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    Class Guide by DannyAIC

    Version: 4.0 | Updated: 05/17/12 | Search Guide | Bookmark Guide

    Warning:  You may use this file for your own personal use, but to 
    claim that you wrote it...well just kind of sad that that's your life, 
    and you want recognition so badly that you have to steal FAQs from 
    other people and claim it as your own.  Anyhoo.... 
    This FAQ is designed solely for people who want a usefulness 
    breakdown of each character. It has a few spoilers on weapons and such
    so beware! The choice of race for each character is 
    purely my own opinion, not based on maxing stats or how quick they'll get 
    their personal skills.  Also the importance of stats is again my opinion. 
    I have also put a * next to the race, I think is best for each class.  Ok, 
    Here goes:
    UPDATE:  In this version I have included general adventuring tips that 
    I wanted to share with everyone.  I had to learn these myself (sometimes
    the hard way).  
    UPDATE 2: Added a little to the Development tips on Lord and Samurai and 
    changed the current party that I'm using.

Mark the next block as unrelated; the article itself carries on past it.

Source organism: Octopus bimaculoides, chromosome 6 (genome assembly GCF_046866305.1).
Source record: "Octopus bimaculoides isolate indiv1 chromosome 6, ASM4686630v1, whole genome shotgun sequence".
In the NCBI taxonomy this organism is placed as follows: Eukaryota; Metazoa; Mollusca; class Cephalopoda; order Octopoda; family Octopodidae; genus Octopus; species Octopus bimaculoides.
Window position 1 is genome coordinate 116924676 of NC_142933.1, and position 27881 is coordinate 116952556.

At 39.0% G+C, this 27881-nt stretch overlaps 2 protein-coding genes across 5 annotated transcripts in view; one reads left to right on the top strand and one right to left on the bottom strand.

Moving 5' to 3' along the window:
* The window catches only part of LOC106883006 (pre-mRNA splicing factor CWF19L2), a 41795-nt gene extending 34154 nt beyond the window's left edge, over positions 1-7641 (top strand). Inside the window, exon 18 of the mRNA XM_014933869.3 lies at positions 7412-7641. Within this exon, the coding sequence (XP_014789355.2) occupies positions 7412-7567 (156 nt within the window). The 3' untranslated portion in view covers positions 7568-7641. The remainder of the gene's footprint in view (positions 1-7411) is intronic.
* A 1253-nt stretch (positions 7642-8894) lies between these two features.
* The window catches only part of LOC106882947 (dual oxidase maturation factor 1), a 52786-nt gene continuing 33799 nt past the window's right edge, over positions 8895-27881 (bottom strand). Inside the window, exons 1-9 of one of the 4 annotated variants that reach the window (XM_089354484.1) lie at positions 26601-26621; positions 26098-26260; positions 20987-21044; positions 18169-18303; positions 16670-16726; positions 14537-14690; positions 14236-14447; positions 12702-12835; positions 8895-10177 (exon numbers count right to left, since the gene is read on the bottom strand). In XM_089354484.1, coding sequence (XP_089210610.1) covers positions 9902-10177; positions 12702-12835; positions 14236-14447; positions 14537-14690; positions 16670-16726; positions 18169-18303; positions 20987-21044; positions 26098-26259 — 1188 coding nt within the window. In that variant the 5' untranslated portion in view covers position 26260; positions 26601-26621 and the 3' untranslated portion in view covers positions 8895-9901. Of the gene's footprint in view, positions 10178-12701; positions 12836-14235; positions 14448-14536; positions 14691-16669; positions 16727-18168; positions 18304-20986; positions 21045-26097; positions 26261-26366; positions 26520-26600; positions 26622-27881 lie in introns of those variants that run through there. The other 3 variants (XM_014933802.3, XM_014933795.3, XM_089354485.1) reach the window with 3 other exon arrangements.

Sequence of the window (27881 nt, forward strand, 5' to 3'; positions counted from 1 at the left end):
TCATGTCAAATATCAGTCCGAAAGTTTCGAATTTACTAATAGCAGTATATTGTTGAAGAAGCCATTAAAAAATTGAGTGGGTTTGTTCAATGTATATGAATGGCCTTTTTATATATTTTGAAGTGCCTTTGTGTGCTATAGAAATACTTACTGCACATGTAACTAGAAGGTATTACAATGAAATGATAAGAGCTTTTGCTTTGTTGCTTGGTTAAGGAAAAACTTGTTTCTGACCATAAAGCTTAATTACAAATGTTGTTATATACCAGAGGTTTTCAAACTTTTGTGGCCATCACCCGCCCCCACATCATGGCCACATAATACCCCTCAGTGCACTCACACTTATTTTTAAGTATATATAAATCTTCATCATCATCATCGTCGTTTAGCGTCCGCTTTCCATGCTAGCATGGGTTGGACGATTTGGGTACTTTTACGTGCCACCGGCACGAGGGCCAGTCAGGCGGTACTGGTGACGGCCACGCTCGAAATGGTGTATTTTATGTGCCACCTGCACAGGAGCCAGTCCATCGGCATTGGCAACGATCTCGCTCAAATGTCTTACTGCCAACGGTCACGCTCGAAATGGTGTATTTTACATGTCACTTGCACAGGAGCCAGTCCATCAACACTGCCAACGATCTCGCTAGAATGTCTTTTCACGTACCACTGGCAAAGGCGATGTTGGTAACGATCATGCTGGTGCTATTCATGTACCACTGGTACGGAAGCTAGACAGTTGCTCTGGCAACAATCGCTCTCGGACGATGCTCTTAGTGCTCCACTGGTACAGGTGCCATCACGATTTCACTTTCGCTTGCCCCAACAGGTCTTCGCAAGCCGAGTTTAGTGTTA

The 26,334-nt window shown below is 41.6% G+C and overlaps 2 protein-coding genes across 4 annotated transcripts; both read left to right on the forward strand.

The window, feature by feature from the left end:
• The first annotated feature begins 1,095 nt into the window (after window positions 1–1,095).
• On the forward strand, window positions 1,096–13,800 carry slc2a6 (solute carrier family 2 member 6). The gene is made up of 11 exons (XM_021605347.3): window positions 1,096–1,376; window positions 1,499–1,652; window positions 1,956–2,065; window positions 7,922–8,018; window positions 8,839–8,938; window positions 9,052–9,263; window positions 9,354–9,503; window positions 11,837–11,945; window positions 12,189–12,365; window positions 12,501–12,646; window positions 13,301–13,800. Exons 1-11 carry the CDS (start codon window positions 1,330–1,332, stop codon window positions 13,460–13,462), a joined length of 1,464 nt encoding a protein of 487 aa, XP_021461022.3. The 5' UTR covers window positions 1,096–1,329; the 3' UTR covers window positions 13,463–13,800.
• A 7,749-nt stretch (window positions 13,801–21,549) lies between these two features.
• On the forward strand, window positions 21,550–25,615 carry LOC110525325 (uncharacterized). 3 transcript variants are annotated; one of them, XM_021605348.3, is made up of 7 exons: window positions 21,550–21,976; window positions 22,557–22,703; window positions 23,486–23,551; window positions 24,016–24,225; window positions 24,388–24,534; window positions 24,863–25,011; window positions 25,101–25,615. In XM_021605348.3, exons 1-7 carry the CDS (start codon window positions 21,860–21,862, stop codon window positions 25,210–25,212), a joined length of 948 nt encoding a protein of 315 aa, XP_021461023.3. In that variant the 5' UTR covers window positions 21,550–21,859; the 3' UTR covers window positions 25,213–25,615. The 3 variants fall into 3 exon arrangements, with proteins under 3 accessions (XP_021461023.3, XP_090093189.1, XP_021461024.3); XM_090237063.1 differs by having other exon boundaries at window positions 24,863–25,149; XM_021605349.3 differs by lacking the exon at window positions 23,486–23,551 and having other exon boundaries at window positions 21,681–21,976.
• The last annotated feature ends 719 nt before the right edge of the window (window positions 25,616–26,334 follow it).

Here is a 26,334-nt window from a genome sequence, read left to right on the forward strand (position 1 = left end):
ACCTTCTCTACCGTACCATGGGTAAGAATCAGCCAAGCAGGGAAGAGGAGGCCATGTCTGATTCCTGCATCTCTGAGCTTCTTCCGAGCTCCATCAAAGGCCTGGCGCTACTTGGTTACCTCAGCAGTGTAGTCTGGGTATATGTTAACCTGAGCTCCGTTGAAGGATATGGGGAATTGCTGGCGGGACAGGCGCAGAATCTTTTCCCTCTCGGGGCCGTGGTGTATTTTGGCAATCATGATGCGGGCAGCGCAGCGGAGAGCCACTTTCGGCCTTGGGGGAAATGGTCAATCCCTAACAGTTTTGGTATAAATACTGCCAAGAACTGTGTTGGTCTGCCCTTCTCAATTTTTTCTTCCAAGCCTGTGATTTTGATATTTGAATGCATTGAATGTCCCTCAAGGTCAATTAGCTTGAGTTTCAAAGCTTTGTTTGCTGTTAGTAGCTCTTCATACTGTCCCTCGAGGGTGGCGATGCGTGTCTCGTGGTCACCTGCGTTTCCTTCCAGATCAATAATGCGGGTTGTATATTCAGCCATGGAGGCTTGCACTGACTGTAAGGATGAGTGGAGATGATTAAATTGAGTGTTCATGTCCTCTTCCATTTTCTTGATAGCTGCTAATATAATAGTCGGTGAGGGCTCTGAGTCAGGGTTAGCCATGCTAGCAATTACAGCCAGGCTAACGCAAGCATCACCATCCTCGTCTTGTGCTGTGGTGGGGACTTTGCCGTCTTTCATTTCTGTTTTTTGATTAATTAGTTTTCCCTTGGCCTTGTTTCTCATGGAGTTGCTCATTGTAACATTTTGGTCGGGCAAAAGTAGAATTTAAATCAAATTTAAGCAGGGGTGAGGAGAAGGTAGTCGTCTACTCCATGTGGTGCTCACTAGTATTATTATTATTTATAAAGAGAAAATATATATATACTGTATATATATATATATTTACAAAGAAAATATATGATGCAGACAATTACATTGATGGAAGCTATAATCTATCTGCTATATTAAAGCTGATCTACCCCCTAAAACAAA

UPDATE 3:  Added a little more to the ninja development tips and changed 
    opinion a bit on ninjas.
    Update 4:  Added a whole new section! Plus minor updates throughout the
    class section.  
    Section I: Classes
    Section II: Development Tips
    Section III: Party Creation
    Section IV: Vanilla and Chocolate
    Section V:  General Adventuring Tips
    Rating:  B+
    Special Abilities:  Berserk, Stamina Regeneration, May knock out 
    Spellbooks:  None
    Skill Bonus:  Close Combat
    Experience Requirement:  Light
    Difficulty to maintain: Easy
    Options for Race:
    * Dracon:  
    Extra points at creation: 60
    Obvious. Great starting attributes, and lots of extra points to distribute. 
    Low Senses and intelligence however, so you might not want to dual 
    wield with them before investing many points into senses. Also, they 
    have a slight penalty to divine and mental spells. This can be 
    troublesome when enemies are trying to make your fighter turncoat or 
    Extra points at creation: 40
    These are a good option too, they just start off with less speed than a 
    dracon or hobbit. However there's a great sword you can find in the 
    game, that only mooks can use, so think about that. Also they have 
    much better magic resists than a hobbit, and their senses and int are 
    higher, making them even better candidates than hobbits for dual 
    wielders. They'll get powerstrike two levels later than dracon though.
    Extra points at creation: 40
    Less points to distribute at startup, but if you want to dual wield with 
    your fighter, this is another good option. He starts with higher speed 
    than a mook, but a little less senses and int. He has more than a dracon 
    however. He also has the worst resists of all three.